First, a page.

The 4th Global Conference on Materials Science and Engineering
August 3-6, 2015 Macau, China
Author Guidelines
Note for CMSE Authors:
Please prepare your manuscript according to the instructions for authors and submit paper(s) via the conference online submission system. Please do not submit to the MRI online submission site. 

Materials Research Innovations 
Materials Research Innovations covers all areas of materials research with a particular interest in synthesis, processing, and properties from the nanoscale to the microscale to the bulk. Coverage includes all classes of material – ceramics, metals, and polymers; semiconductors and other functional materials; organic and inorganic materials – alone or in combination as composites. Innovation in composition and processing to impart special properties to bulk materials and coatings, and for innovative applications in technology, represents a strong focus. The journal attempts to balance enduring themes of science and engineering with the innovation provided by such areas of research activity. 

The Editors have identified certain focal areas in which Materials Research Innovations wishes to become a journal of choice for reporting innovations: 
• The discovery or development of any really new material; 
• The discovery of any new process for the manipulation or processing of solid matter; 
• Science relevant to giga- (meta-) technologies; 
• State of the art innovations that are key to, or drive, biological applications; 
• Nanostructured, nanocomposite and bulk materials, characterisation, surfaces and interfaces; 
• Porous and catalytic materials; 
• Novel ion exchange materials; 
• Metallic and oxide superlattices; 
• Phenomena in nano-confining systems; 
• Polymeric nanophase materials, nanocomposites and composites; 
• Biological systems at the nanoscale; 
• Novel phenomena of nanoscale materials; 
• Electrical, optical, thermoelectric, photovoltaic, magnetic, mechanical, thermal, sensing and catalytic properties;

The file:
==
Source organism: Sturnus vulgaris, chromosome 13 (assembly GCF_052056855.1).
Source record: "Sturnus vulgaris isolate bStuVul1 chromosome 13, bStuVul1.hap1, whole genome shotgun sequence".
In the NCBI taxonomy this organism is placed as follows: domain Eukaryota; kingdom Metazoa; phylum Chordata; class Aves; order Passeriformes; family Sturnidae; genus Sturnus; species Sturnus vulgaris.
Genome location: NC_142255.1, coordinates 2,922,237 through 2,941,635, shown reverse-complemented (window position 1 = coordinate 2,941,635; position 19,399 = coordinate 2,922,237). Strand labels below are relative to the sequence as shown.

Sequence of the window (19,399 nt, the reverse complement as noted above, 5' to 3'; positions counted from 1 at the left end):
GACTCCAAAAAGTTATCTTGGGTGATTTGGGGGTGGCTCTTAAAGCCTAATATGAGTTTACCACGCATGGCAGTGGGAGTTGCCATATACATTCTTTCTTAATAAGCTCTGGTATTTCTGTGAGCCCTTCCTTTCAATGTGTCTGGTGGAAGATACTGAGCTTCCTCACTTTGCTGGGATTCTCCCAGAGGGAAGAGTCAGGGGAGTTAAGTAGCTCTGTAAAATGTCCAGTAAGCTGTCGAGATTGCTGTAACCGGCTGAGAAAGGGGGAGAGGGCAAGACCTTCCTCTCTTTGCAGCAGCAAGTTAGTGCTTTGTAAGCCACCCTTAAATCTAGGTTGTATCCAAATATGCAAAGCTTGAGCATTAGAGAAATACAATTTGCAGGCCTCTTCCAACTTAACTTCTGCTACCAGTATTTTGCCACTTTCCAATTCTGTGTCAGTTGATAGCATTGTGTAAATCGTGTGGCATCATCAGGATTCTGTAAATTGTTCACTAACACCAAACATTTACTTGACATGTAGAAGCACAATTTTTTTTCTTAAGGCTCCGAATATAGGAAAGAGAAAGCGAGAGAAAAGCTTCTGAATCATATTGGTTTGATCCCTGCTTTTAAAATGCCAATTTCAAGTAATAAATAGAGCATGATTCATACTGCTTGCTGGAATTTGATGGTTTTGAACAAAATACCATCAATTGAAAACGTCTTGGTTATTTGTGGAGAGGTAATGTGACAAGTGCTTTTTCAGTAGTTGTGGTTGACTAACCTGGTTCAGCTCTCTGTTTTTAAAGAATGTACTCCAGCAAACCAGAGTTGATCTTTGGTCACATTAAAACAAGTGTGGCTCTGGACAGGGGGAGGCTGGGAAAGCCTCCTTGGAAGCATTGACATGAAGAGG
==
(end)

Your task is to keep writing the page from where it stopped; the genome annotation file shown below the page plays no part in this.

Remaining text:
• Applications of nanophases, nanocomposite and composite materials and; 
• Devices and systems including nanoscale 

Please submit your article online at
You will need to register if you have not submitted an article before.
Articles may be returned or rejected at the point of submission if the quality of presentation or the written quality of the English does not meet the required standard.

Statement of novelty 
All authors are required to submit a statement of novelty with their submission outlining what is distinctively ‘innovative’ or new about the research.


Conditions of submission 
Submission of an article is on the basis that the work is original and has not been published previously in the same or a similar form and is not under consideration for publication elsewhere. 

All authors must be aware of, and have consented to, the submission. Due regard must be paid to ethical considerations and the submission must conform to the journal's policy on plagiarism and publication ethics. 

Authors are required to warrant on submission that these requirements have been fulfilled and that the article contains no libelous or unlawful statements.

Publication ethics 
Plagiarism is the copying or use of other authors' work without proper acknowledgement or attribution. It is unethical and unacceptable in the context of scientific publication, infringes authors' moral rights and may also be illegal where copyright is infringed.